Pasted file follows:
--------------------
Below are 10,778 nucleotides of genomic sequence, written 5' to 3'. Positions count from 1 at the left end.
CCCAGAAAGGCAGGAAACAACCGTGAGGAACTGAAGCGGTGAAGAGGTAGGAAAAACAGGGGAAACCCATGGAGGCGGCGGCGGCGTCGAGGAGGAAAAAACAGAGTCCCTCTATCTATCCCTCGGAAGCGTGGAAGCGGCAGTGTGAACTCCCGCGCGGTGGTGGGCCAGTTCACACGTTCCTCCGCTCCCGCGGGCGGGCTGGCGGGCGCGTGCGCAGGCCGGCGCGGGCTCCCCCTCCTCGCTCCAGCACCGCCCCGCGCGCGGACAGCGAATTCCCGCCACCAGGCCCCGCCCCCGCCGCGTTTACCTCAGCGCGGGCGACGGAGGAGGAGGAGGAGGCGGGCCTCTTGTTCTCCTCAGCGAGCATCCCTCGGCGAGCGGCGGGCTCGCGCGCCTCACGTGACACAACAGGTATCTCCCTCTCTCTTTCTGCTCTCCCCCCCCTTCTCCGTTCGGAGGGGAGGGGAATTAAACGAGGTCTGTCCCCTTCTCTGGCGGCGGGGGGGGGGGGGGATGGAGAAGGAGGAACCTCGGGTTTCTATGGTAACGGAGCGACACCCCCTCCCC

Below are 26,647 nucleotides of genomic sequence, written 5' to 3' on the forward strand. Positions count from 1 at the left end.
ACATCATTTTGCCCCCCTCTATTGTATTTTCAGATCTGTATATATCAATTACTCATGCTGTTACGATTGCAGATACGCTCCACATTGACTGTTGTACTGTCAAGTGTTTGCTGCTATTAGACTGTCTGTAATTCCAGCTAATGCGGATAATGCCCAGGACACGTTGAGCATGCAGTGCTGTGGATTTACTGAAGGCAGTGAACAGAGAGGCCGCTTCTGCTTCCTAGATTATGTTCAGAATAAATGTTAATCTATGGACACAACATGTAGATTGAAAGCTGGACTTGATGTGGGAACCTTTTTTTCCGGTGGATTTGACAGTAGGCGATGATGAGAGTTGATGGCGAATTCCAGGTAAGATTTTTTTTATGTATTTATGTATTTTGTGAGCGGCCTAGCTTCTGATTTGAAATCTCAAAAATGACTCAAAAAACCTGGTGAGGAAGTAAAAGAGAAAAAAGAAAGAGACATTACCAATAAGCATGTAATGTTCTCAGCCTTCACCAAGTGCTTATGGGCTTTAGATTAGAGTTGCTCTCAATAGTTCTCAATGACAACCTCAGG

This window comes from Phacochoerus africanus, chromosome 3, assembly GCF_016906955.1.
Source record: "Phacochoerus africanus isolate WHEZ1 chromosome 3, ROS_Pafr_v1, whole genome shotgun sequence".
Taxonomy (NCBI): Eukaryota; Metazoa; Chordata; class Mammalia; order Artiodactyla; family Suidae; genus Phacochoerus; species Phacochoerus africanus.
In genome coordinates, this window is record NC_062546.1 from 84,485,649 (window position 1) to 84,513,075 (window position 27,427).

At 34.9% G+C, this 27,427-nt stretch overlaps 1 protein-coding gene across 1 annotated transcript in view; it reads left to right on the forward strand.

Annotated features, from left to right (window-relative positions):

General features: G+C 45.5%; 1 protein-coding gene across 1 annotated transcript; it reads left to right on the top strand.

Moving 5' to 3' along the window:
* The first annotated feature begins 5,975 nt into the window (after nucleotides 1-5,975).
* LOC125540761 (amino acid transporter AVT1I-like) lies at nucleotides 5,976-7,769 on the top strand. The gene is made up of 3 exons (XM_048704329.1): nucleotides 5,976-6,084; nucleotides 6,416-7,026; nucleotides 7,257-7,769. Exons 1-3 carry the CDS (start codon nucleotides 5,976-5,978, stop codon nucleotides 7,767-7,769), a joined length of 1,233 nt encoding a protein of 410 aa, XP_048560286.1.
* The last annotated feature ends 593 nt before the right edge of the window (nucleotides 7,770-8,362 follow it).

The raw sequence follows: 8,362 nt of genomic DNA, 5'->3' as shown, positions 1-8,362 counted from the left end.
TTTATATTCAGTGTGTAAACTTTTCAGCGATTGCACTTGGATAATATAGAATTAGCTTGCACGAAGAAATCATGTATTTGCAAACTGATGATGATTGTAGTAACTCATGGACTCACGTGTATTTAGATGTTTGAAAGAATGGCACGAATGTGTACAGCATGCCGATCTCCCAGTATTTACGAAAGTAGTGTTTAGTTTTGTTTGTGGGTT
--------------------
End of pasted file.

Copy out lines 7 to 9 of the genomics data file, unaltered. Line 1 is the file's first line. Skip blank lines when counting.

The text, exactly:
Taxonomy (NCBI): Eukaryota; Metazoa; Chordata; class Mammalia; order Artiodactyla; family Suidae; genus Phacochoerus; species Phacochoerus africanus.
In genome coordinates, this window is record NC_062546.1 from 84,485,649 (window position 1) to 84,513,075 (window position 27,427).

At 34.9% G+C, this 27,427-nt stretch overlaps 1 protein-coding gene across 1 annotated transcript in view; it reads left to right on the forward strand.